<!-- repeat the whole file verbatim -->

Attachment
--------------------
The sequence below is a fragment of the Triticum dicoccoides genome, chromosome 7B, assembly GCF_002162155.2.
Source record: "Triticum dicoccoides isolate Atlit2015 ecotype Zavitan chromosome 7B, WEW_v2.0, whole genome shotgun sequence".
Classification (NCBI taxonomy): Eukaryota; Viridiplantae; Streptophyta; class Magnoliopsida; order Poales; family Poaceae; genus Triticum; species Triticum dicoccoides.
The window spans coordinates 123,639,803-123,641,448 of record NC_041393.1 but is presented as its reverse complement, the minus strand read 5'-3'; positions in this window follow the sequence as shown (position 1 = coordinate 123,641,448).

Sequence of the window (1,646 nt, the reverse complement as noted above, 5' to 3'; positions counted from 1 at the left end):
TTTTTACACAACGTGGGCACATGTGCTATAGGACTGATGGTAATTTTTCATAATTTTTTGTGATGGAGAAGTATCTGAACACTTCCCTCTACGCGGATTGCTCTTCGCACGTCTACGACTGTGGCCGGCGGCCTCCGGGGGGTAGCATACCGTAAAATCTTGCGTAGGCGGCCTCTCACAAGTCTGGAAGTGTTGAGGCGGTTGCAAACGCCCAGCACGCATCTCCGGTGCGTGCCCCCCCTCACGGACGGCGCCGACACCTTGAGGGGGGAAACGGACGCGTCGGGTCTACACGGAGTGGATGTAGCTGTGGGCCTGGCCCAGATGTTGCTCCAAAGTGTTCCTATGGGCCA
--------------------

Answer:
The sequence below is a fragment of the Triticum dicoccoides genome, chromosome 7B, assembly GCF_002162155.2.
Source record: "Triticum dicoccoides isolate Atlit2015 ecotype Zavitan chromosome 7B, WEW_v2.0, whole genome shotgun sequence".
Classification (NCBI taxonomy): Eukaryota; Viridiplantae; Streptophyta; class Magnoliopsida; order Poales; family Poaceae; genus Triticum; species Triticum dicoccoides.
The window spans coordinates 123,639,803-123,641,448 of record NC_041393.1 but is presented as its reverse complement, the minus strand read 5'-3'; positions in this window follow the sequence as shown (position 1 = coordinate 123,641,448).

Sequence of the window (1,646 nt, the reverse complement as noted above, 5' to 3'; positions counted from 1 at the left end):
TTTTTACACAACGTGGGCACATGTGCTATAGGACTGATGGTAATTTTTCATAATTTTTTGTGATGGAGAAGTATCTGAACACTTCCCTCTACGCGGATTGCTCTTCGCACGTCTACGACTGTGGCCGGCGGCCTCCGGGGGGTAGCATACCGTAAAATCTTGCGTAGGCGGCCTCTCACAAGTCTGGAAGTGTTGAGGCGGTTGCAAACGCCCAGCACGCATCTCCGGTGCGTGCCCCCCCTCACGGACGGCGCCGACACCTTGAGGGGGGAAACGGACGCGTCGGGTCTACACGGAGTGGATGTAGCTGTGGGCCTGGCCCAGATGTTGCTCCAAAGTGTTCCTATGGGCCA